Tawang, located at an elevation of 10,000 ft., faces harsh winters. Temperature plummets to sub-zero, making cultivation unsustainable. In the absence of local produce, inhabitants of the town are dependent on people from nearby villages of eastern Bhutan who regularly come to sell dry vegetables in the local market of Tawang. These strategies which are essential for survival in the geographically-challenging frigid Himalayan borderlands.
In the local memory of the people of Tawang, the 1962 Sino-India war exists as a defining moment for many families who now live separated across the Indo-Bhutan border. When in 1962, the Chinese military invaded the territory of NEFA, present-day Arunachal Pradesh, many people from Tawang fled to Bhutan to escape the brief war that ensued. After the Chinese military forces retreated from Indian territory, many returned to their homes in Tawang but few families decided to settle in Bhutan. One such family is that of Lham Chotten, my host in Tawang, who tells me about her extended family who stayed back in Bhutan post-war and took Bhutanese citizenship.
A significant amount of time has passed since Lham Tsering had visited Bhutan as a child on foot. Still, there is no road connectivity between Tawang and Tashigang. While India has completed the road construction till the last village on the Bhutan border, the government of Bhutan is yet to develop a road network till the border post from its side. So elderly people like Lham Chotten, who cannot often undertake a journey using the existing foot track, have ensured to remain connected with their extended family across the border through WhatsApp groups.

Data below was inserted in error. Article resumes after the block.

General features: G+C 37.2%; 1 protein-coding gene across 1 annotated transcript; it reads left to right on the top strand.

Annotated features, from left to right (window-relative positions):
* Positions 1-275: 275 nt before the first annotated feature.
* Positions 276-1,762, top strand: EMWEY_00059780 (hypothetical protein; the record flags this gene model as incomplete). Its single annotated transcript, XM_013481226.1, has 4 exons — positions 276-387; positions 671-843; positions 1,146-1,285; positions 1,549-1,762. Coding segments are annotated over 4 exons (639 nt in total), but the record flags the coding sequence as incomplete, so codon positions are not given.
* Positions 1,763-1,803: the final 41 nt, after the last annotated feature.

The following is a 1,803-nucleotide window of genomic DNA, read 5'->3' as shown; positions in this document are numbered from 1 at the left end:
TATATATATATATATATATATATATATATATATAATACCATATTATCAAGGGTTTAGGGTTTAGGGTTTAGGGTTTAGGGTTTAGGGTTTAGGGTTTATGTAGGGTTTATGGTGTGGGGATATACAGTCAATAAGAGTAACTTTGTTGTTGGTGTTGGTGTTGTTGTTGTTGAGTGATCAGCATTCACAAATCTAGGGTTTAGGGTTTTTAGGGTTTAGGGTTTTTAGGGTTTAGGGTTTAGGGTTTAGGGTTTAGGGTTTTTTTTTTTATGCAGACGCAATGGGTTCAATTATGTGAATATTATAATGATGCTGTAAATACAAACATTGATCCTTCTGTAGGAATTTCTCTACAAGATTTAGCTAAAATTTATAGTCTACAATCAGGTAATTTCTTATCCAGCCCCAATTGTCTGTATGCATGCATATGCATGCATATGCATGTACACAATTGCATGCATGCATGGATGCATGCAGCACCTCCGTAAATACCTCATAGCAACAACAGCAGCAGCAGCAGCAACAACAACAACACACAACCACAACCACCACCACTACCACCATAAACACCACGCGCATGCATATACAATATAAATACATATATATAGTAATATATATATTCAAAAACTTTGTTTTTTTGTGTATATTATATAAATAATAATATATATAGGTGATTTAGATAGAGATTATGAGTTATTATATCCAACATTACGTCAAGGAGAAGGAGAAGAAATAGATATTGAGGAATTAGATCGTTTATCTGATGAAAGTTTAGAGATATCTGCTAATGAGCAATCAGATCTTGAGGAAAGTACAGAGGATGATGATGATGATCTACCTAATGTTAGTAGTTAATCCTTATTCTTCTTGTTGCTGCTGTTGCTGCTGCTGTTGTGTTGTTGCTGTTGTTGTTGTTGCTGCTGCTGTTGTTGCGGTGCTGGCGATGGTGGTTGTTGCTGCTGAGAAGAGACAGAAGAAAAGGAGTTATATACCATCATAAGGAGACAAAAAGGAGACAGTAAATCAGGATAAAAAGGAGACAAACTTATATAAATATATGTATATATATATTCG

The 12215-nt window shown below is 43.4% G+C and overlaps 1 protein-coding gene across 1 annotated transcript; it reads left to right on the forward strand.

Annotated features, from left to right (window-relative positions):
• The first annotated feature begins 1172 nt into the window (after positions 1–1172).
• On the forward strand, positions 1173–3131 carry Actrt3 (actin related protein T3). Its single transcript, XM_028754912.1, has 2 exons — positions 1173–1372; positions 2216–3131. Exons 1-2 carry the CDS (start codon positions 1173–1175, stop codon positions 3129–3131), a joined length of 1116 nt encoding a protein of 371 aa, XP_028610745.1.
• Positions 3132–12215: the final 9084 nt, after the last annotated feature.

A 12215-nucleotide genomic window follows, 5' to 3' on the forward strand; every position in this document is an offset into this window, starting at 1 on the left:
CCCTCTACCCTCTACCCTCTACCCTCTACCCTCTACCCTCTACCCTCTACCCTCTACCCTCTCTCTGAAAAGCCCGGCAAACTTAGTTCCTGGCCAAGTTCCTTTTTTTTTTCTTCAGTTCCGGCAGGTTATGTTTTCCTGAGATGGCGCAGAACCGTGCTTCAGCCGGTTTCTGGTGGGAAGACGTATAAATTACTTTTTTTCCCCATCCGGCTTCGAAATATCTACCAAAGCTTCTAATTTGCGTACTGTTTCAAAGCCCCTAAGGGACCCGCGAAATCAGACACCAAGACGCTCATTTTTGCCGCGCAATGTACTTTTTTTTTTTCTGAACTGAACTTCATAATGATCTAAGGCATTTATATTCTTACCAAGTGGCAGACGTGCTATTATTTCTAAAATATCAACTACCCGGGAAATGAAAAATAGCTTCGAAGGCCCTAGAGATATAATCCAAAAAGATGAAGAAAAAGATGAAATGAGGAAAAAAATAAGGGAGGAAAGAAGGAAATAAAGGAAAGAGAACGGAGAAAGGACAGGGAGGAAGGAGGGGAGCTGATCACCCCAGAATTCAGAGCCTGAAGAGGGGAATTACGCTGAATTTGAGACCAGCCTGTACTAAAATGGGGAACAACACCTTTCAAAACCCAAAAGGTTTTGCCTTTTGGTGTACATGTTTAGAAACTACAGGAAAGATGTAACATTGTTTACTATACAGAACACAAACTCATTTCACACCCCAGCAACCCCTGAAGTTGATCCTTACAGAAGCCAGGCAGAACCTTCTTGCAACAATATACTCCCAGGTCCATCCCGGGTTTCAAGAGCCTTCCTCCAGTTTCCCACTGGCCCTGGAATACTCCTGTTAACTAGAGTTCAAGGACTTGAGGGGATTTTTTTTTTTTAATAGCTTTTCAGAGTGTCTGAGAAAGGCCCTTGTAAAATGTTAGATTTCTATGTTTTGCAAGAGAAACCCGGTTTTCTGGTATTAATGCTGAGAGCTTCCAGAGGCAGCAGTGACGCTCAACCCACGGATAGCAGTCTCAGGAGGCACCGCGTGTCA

She showed me a chat from one such WhatsApp group on her phone, where I could see Lham’s family in Bhutan enjoying picnics in the winter sun with laid out carpets, home-cooked food, and thermoses full of tea. The set-up parallels the frequent picnics that Lham Chotten had been organising with her family and friends before severe winter hits Tawang. It was a learning moment for me. Despite being separated across the border for decades, they have chosen to derive happiness from doing similar things in their spaces and being able to share them virtually.